# #18: The PACELC Theorem

*Hello! Today, we will extend the CAP theorem introduced yesterday with a new theorem: PACELC.*

PACELC is an extension of the CAP theorem, introduced by Daniel Abadi. It’s an acronym that stands for:

**P**: Partition**A**: Availability**C**: Consistency**E**: Else*← New***L**: Latency*← New***C**: Consistency

While the core concepts remain similar to those in the CAP theorem, PACELC extends the idea by introducing a second decision point. Let’s explore what the theorem is about and why it matters.

The PACELC theorem expands the CAP theorem with two key questions:

In the case of a network partition (

**P**), should we favor availability (**A**) or consistency (**C**)?But else, in the absence of partition (

**E**), should we favor latency (**L**) or consistency (**C**)?

Systems can be **PA** or **PC**, and they can be **EL** or **EC**. So, instead of making a single trade-off as in the CAP theorem, PACELC requires us to consider two decisions. These decisions impact how a system behaves under partition and normal conditions. For example:

**Google Spanner**: Prioritizes consistency over availability during partitions (**PC**) and consistency over latency otherwise (**EC**). Spanner is known as**PC/EC**.**Amazon DynamoDB**: Prioritizes availability over consistency during partitions (**PA**) and latency over consistency otherwise (**EL**). DynamoDB is known as**PA/EL**.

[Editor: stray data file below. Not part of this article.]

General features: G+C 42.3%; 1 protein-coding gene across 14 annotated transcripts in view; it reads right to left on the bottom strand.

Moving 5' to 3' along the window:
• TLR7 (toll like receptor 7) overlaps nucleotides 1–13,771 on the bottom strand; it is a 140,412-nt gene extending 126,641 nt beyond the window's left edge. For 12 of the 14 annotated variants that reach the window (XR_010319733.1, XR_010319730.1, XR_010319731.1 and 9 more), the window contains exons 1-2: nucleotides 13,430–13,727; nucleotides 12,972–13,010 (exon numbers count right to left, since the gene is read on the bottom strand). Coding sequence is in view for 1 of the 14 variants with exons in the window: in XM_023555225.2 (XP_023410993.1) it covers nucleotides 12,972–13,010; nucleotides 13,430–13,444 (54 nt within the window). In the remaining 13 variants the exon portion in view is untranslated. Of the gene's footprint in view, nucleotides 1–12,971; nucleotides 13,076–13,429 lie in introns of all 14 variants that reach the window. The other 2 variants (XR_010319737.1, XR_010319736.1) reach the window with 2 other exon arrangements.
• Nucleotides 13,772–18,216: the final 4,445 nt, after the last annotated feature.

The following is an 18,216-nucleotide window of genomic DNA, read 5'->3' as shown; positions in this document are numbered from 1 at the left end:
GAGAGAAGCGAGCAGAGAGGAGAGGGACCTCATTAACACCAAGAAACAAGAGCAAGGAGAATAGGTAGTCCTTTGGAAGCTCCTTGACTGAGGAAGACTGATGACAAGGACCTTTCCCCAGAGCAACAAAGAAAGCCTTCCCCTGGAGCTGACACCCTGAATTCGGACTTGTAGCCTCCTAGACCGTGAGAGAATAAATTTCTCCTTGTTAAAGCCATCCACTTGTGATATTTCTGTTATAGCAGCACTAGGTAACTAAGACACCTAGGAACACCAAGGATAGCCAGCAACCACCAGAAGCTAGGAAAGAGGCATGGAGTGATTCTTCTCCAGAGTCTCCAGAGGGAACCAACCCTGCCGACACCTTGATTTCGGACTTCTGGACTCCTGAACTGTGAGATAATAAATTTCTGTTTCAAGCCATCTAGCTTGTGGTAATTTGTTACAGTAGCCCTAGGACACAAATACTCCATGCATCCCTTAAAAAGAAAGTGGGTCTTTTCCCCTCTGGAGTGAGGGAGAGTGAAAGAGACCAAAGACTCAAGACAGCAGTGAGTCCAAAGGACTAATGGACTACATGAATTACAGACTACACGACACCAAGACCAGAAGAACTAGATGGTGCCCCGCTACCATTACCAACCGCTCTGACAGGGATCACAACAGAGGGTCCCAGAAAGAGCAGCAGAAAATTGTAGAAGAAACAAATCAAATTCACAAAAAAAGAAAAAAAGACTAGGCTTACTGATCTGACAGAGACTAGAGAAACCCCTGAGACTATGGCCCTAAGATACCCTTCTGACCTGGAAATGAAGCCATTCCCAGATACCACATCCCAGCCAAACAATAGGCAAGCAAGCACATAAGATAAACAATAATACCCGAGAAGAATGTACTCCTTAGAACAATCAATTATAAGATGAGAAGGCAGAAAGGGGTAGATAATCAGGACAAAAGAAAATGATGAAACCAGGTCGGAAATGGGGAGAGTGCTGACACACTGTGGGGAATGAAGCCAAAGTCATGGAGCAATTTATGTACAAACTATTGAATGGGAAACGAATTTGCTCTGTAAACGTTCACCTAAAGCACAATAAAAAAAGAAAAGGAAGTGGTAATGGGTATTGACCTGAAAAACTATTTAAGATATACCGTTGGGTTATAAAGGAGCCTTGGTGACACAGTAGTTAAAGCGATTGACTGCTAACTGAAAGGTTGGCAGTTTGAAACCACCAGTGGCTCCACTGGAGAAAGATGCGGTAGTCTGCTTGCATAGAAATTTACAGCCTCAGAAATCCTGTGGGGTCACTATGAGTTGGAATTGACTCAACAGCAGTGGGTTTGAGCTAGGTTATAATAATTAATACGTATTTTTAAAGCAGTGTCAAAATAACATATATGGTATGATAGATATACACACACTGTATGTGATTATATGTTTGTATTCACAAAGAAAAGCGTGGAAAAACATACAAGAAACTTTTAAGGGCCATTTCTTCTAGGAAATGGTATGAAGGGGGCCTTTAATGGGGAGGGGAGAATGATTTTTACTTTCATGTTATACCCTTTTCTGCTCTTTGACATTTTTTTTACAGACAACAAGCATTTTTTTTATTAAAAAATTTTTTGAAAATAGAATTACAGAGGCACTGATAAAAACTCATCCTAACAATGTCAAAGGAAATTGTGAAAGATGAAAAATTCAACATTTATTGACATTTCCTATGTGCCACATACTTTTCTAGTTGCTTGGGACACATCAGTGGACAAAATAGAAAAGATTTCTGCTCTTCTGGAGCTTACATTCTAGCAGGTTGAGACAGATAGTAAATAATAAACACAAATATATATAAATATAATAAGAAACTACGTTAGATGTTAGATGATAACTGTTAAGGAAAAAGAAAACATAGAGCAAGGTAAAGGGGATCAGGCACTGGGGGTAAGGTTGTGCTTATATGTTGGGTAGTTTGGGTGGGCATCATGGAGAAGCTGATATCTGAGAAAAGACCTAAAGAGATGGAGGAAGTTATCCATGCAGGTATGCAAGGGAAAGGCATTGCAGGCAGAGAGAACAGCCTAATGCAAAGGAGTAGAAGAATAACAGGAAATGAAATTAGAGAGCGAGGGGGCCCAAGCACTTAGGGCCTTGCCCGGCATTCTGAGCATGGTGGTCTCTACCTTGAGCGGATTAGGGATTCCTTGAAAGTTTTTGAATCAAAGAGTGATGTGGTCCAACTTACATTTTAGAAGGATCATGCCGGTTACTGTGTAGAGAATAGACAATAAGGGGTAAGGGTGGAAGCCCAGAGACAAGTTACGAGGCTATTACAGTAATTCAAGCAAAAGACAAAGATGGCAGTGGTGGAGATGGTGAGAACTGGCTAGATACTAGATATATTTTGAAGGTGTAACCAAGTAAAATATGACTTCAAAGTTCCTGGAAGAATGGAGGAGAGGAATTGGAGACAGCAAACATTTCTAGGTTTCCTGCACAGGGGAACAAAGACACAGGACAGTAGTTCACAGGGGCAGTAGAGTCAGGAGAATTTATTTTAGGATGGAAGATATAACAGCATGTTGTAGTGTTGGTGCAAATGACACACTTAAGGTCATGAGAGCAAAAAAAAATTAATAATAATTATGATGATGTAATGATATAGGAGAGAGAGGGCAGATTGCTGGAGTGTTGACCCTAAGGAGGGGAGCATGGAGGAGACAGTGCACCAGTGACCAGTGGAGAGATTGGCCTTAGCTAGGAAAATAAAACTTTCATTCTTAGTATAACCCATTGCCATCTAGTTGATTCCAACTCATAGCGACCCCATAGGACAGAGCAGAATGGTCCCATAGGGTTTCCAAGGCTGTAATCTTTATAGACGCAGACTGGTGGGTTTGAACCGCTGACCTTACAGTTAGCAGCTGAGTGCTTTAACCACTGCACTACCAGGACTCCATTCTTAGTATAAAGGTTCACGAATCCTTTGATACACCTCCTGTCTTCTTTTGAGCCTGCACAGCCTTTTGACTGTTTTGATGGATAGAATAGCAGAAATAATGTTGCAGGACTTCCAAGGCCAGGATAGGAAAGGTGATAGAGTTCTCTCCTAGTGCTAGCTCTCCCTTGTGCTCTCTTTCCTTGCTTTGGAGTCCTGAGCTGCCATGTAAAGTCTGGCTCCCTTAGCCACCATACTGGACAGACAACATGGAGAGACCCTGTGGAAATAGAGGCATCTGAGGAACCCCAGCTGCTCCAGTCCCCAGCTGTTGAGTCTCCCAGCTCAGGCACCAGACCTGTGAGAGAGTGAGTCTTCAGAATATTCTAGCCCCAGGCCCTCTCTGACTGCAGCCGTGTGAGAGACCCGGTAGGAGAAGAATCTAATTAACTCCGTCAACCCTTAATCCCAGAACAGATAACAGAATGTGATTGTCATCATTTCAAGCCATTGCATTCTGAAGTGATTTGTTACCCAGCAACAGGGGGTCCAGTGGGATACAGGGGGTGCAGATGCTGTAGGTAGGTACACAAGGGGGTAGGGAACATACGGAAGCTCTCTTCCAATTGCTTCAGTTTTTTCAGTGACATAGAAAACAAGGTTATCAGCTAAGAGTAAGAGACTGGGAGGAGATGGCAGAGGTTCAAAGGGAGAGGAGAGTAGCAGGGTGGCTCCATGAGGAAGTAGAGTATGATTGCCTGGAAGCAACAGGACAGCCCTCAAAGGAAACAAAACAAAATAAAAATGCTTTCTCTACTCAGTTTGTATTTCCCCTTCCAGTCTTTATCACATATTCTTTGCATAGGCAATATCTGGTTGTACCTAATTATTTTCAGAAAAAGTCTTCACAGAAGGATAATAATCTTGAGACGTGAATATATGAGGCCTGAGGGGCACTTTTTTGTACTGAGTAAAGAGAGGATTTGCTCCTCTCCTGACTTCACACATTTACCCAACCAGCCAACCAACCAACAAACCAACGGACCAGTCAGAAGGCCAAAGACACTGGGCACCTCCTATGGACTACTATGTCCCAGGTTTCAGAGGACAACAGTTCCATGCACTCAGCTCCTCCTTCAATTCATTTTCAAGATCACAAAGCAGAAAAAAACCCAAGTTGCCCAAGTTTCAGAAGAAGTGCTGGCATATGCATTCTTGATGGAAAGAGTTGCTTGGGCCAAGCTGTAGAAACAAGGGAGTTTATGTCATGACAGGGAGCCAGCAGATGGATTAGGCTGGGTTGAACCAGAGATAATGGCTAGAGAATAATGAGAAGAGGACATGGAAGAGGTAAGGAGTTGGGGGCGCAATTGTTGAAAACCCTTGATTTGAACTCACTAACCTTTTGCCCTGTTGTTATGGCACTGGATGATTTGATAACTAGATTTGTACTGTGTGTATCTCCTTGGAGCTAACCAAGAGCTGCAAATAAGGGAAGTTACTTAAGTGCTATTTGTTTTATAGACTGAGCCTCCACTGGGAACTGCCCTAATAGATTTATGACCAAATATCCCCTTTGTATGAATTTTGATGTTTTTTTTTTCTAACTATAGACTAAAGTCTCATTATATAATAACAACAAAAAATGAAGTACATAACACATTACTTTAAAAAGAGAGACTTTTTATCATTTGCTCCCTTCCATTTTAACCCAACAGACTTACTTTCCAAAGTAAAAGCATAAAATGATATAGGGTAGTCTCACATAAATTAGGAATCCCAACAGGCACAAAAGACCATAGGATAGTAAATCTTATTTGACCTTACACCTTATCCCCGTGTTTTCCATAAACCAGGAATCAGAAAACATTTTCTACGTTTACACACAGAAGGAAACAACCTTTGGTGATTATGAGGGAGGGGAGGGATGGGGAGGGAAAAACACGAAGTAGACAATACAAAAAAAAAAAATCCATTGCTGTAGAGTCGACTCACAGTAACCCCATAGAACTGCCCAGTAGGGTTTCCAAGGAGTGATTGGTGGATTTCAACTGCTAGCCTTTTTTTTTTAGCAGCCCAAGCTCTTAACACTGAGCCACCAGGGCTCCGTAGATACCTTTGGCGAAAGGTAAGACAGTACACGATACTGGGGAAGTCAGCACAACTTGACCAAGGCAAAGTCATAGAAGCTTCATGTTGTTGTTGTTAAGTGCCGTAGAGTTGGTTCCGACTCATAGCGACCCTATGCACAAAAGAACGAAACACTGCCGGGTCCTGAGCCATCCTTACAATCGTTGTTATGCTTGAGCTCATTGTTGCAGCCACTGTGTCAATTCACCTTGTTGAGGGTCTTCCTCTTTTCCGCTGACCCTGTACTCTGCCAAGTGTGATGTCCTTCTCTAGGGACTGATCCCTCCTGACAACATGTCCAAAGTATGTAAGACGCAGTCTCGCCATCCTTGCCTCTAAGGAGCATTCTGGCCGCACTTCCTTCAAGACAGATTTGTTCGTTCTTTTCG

But wait… we introduced the PACELC theorem, but we haven’t discussed yet why this extension of the CAP theorem was needed in the first place.

Yesterday in #17: The CAP Theorem, we mentioned that, in practice, it was infeasible for a system not to be tolerant of network partitions. Hence, in essence, the CAP theorem was really about choosing either consistency or availability. This is what the first PACELC branch (“*If yes*”) is about.

Yet, what about normal conditions when there’s no network partition? That’s what the PACELC theorem introduces with the other branch (“*else*”). It helps us reason about the behavior of a system in the **nominal scenario**: should we favor latency or consistency?

**Latency** in the context of the PACELC theorem is an upper-bound limit during which a request should receive a non-error response (e.g., 500 ms). One limitation of the CAP theorem, if not the most important one, is that it doesn’t account for latency, meaning that theoretically, a system could be considered available even if it takes an impractically long time (e.g., 30 minutes) to respond.

This **missing dimension**—latency—filled by PACELC, provides a more comprehensive framework for reasoning about distributed systems, ensuring we consider not only partition scenarios but also the real-time impact of latency on client experiences.

*Tomorrow, we will explore another fundamental concept in databases: the safety and liveness properties.*